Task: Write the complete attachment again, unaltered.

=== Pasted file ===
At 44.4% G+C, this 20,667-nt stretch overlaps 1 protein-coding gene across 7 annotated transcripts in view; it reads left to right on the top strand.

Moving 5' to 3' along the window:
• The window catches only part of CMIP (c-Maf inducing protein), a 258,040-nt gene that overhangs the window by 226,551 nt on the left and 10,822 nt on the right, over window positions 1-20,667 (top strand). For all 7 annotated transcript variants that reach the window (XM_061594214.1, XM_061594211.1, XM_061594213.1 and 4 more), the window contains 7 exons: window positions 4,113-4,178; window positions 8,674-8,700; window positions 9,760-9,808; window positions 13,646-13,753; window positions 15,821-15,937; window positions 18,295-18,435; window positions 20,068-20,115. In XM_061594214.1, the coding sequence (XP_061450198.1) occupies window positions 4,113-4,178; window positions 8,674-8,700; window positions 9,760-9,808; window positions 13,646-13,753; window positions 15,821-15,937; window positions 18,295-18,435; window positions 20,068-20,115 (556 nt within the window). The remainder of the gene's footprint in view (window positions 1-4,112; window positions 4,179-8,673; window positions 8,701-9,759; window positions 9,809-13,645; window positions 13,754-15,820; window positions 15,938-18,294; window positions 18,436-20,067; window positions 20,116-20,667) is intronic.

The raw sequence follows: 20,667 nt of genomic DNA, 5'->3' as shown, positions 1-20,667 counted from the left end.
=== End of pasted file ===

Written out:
At 44.4% G+C, this 20,667-nt stretch overlaps 1 protein-coding gene across 7 annotated transcripts in view; it reads left to right on the top strand.

Moving 5' to 3' along the window:
• The window catches only part of CMIP (c-Maf inducing protein), a 258,040-nt gene that overhangs the window by 226,551 nt on the left and 10,822 nt on the right, over window positions 1-20,667 (top strand). For all 7 annotated transcript variants that reach the window (XM_061594214.1, XM_061594211.1, XM_061594213.1 and 4 more), the window contains 7 exons: window positions 4,113-4,178; window positions 8,674-8,700; window positions 9,760-9,808; window positions 13,646-13,753; window positions 15,821-15,937; window positions 18,295-18,435; window positions 20,068-20,115. In XM_061594214.1, the coding sequence (XP_061450198.1) occupies window positions 4,113-4,178; window positions 8,674-8,700; window positions 9,760-9,808; window positions 13,646-13,753; window positions 15,821-15,937; window positions 18,295-18,435; window positions 20,068-20,115 (556 nt within the window). The remainder of the gene's footprint in view (window positions 1-4,112; window positions 4,179-8,673; window positions 8,701-9,759; window positions 9,809-13,645; window positions 13,754-15,820; window positions 15,938-18,294; window positions 18,436-20,067; window positions 20,116-20,667) is intronic.

The raw sequence follows: 20,667 nt of genomic DNA, 5'->3' as shown, positions 1-20,667 counted from the left end.